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July 30 2018Read more
Since the UK-wide national ban, it’s reported that people have significantly reduced or ended overall smoking habits.
Arguably, the ban has led to a popular rise in e-cigarettes and vapes – meaning employers now need to deal with implied smoking guidelines.
When it comes to work and smoke breaks, there is an obvious disparity created between employees. A debate on whether smokers are allowed additional breaks emerges. And how it will directly affect workplace production and morale.
Employers require an objective ruling when it comes to smoke breaks. Or else they could risk facing discrimination charges and damages to the business.
Read about the UK law on smoking breaks at work; managing rights for non-smoking employees; and whether you can ban smoke breaks altogether.
A smoke break during work is when an employee decides to use their rest break to smoke.
These breaks are taken during their legal or contractual rest periods. But they can also be additional breaks provided through work policies.
Some companies have a blanket-ban on smoking in and around the workplace. Whilst others have a designated smoking post or shelter employees can use.
Smoking is defined as, possessing a lit substance that can be inhaled or exhaled.
There are many materials and devices which fall under the umbrella term for smoking. Some devices can include:
The substances that are most commonly smoked are tobacco, drugs, and chemical materials.
It is completely up to the employer to implement additional smoking breaks.
Employees should ideally receive the same breaks – unless contracts state otherwise. This includes tea breaks, lunch breaks, and smoking breaks.
Employees are entitled to a rest break depending on their daily work hours. For every 6 hours, they should receive a minimum of 20 minutes rest.
If your staff receive a one-hour lunch break daily, employees should use this time to smoke.
You can allow additional smoke breaks within your company. But this could lead to workplace inequality, causing effects on morale and productivity.
There is no official statutory right on smoking breaks at work in UK law. Whilst there’s no legal ruling, employees are still legally permitted to one ‘rest break’ – to do whatever they what, within reason.
The smoking ban regulations were included under the Health Act (2006). The act banned any kind of smoking in enclosed or partially enclosed places. The ban then extended to public places, transport, and workplaces.
Employers can ban smoke breaks at work, but they must be cautious before doing so.
When it comes to staff rights and entitlements, you need to create a balance between those who smoke and those who don’t.
On one hand, employers are legally obliged to protect the health and safety of their staff. Which means, they must encourage and grow a smoke-free workplace and eliminate any health risks.
But on the other hand, having no smoke breaks at work – or banning it – is could be unreasonable based on humanitarian or even medical grounds.
Addictions are legally recognised as disabilities; and nicotine addiction is classed as a diagnosable mental disorder.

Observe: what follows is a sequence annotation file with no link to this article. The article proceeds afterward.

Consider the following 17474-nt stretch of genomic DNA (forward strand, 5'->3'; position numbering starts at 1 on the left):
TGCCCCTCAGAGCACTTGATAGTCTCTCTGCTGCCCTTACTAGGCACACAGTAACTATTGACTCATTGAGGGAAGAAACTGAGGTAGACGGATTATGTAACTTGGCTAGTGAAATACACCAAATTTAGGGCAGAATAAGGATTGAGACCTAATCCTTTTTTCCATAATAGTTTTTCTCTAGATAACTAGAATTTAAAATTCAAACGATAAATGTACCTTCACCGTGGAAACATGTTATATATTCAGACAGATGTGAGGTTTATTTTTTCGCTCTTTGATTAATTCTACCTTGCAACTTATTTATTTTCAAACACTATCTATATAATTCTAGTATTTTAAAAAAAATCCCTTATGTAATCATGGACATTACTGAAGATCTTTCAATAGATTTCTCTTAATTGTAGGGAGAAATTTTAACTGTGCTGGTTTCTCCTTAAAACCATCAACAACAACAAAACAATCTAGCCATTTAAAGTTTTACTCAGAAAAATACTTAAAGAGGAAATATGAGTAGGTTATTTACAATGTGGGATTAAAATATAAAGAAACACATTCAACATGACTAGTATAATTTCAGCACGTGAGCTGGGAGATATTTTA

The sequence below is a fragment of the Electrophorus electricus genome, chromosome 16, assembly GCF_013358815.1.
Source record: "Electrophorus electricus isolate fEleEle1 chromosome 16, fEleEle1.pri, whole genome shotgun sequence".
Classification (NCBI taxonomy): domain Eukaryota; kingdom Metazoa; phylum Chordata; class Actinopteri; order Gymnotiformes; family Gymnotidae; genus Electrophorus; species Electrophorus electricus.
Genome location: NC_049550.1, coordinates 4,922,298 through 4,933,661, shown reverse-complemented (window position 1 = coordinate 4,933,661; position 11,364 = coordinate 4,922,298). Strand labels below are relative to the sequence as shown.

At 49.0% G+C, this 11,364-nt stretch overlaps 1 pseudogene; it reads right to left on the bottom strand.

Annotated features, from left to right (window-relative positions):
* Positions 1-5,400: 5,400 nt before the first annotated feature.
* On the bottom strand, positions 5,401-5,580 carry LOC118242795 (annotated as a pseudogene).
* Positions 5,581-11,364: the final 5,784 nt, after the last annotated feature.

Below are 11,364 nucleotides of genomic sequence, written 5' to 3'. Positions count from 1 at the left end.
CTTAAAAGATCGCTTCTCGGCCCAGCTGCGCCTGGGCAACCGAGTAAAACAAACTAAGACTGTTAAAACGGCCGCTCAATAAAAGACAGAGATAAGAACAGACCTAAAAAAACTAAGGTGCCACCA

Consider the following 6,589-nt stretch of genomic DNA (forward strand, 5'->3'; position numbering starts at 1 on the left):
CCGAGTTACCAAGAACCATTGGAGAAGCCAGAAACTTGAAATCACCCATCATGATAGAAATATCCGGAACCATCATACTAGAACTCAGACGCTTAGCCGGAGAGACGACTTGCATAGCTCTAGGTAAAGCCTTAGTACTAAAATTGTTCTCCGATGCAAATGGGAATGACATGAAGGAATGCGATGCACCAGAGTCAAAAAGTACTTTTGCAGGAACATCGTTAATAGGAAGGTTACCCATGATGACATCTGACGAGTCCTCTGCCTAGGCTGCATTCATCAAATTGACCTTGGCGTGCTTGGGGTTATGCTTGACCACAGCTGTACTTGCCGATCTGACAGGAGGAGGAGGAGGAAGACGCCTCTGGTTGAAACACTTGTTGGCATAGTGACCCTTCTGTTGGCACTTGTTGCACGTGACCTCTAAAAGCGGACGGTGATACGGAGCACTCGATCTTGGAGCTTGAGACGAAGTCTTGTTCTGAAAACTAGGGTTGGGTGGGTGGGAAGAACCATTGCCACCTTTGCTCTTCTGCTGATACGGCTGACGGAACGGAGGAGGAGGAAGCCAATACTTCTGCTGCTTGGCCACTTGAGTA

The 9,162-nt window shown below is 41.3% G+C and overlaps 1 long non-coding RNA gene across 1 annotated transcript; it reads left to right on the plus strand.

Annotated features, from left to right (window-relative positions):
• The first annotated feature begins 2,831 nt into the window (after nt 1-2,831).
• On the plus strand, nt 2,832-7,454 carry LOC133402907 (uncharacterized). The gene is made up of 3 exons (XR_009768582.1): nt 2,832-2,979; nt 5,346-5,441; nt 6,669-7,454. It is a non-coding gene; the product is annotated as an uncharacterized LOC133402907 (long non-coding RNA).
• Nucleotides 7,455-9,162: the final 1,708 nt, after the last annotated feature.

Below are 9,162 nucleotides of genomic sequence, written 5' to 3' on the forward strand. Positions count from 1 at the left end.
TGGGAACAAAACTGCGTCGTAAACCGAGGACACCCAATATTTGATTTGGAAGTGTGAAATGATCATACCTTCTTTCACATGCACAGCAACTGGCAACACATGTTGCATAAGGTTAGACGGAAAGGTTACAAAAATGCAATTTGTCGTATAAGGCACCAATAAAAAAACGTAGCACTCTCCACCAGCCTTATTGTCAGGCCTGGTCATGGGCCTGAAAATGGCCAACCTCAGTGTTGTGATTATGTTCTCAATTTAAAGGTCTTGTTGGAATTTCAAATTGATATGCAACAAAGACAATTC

You need to be wary of company-wide bans – as this can lead to claims of discrimination and unfavourable treatment. Which can lead to tribunal hearings and compensation fees.
It is entirely your decision on allowing additional smoke breaks. Break entitlement rules must be added to employment contracts and smoking breaks at work policies.
UK laws and regulations on smoking must still be followed around the workplace. So, set clear guidelines on where they can smoke and how many smoke breaks are allowed at work.
You could implement additional rest breaks for non-smokers too, so they have the same amount of time for daily breaks. Whatever you decide, apply the best choice for your staff whilst tending to your business production.
If you want to introduce a smoke-free policy, here are factors to consider:
You must clearly demonstrate the consequences for breaching your smoking-free policy.
Both you and your business could face substantial penalties for breaching smoking regulations. Outline disciplinary punishments for anyone guilty of smoking on work premises. This can also include a fine of up to £200, by governing authorities.
Employers themselves could also face fines of up to £2,500 if they mismanage smoking at work. And if they fail to display ‘no-smoking’ signs, this could lead an additional £1,000 on top.
As an employer it can prove to be complicated to create balance when your employees want different things. The most important thing to remember is legal compliance and moral support for them.
Whether you are for or against smoking breaks, it’s vital to have thorough reasonable working adjustments – to meet both staff and business needs.
But ensure you follow legislations on smoking bans and workplace equality. Failing this, you could face discrimination charges and business damage.
Health Assured provides expert advice on smoking breaks. Our team offer specialised knowledge on employee rights and wellbeing, as well as protection from potential penalties and disruption.
We provide a 24/7 helpline, that’s open 365 days a year – helping you care for your staff all year round. Arrange a call back from an expert today on 0844 891 0352.
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